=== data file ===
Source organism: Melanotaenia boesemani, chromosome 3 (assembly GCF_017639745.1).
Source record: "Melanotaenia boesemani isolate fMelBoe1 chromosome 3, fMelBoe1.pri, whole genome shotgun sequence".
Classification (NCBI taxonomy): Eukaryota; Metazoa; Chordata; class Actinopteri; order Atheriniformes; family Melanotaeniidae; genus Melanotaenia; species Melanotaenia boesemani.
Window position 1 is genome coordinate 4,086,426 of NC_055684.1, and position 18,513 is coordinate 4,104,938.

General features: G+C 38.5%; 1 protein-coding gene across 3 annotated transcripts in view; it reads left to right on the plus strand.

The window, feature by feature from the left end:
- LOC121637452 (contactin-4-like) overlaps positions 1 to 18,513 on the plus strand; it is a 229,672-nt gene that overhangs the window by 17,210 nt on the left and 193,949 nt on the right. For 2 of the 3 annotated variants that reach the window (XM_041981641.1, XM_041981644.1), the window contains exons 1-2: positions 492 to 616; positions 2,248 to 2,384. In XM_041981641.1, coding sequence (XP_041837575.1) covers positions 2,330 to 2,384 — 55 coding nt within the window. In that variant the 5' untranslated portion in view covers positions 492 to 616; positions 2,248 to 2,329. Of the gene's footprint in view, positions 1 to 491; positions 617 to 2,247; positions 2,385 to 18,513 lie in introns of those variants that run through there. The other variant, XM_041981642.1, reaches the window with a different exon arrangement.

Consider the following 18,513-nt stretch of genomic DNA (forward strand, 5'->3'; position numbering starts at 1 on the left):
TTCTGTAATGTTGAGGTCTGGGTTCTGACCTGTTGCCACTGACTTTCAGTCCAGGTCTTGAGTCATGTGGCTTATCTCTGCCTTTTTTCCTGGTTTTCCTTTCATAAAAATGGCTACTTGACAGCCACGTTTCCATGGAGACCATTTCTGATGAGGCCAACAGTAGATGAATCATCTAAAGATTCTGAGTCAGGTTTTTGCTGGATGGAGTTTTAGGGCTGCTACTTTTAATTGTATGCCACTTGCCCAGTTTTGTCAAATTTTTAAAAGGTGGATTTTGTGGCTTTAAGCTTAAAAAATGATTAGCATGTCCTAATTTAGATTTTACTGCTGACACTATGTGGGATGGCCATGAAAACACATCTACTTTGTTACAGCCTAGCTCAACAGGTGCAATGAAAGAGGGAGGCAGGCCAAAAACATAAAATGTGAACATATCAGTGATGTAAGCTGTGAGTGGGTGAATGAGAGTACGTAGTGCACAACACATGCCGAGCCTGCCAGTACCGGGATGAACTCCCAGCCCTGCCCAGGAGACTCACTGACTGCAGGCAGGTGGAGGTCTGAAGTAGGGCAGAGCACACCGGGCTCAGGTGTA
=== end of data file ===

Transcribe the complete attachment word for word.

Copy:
Source organism: Melanotaenia boesemani, chromosome 3 (assembly GCF_017639745.1).
Source record: "Melanotaenia boesemani isolate fMelBoe1 chromosome 3, fMelBoe1.pri, whole genome shotgun sequence".
Classification (NCBI taxonomy): Eukaryota; Metazoa; Chordata; class Actinopteri; order Atheriniformes; family Melanotaeniidae; genus Melanotaenia; species Melanotaenia boesemani.
Window position 1 is genome coordinate 4,086,426 of NC_055684.1, and position 18,513 is coordinate 4,104,938.

General features: G+C 38.5%; 1 protein-coding gene across 3 annotated transcripts in view; it reads left to right on the plus strand.

The window, feature by feature from the left end:
- LOC121637452 (contactin-4-like) overlaps positions 1 to 18,513 on the plus strand; it is a 229,672-nt gene that overhangs the window by 17,210 nt on the left and 193,949 nt on the right. For 2 of the 3 annotated variants that reach the window (XM_041981641.1, XM_041981644.1), the window contains exons 1-2: positions 492 to 616; positions 2,248 to 2,384. In XM_041981641.1, coding sequence (XP_041837575.1) covers positions 2,330 to 2,384 — 55 coding nt within the window. In that variant the 5' untranslated portion in view covers positions 492 to 616; positions 2,248 to 2,329. Of the gene's footprint in view, positions 1 to 491; positions 617 to 2,247; positions 2,385 to 18,513 lie in introns of those variants that run through there. The other variant, XM_041981642.1, reaches the window with a different exon arrangement.

Consider the following 18,513-nt stretch of genomic DNA (forward strand, 5'->3'; position numbering starts at 1 on the left):
TTCTGTAATGTTGAGGTCTGGGTTCTGACCTGTTGCCACTGACTTTCAGTCCAGGTCTTGAGTCATGTGGCTTATCTCTGCCTTTTTTCCTGGTTTTCCTTTCATAAAAATGGCTACTTGACAGCCACGTTTCCATGGAGACCATTTCTGATGAGGCCAACAGTAGATGAATCATCTAAAGATTCTGAGTCAGGTTTTTGCTGGATGGAGTTTTAGGGCTGCTACTTTTAATTGTATGCCACTTGCCCAGTTTTGTCAAATTTTTAAAAGGTGGATTTTGTGGCTTTAAGCTTAAAAAATGATTAGCATGTCCTAATTTAGATTTTACTGCTGACACTATGTGGGATGGCCATGAAAACACATCTACTTTGTTACAGCCTAGCTCAACAGGTGCAATGAAAGAGGGAGGCAGGCCAAAAACATAAAATGTGAACATATCAGTGATGTAAGCTGTGAGTGGGTGAATGAGAGTACGTAGTGCACAACACATGCCGAGCCTGCCAGTACCGGGATGAACTCCCAGCCCTGCCCAGGAGACTCACTGACTGCAGGCAGGTGGAGGTCTGAAGTAGGGCAGAGCACACCGGGCTCAGGTGTA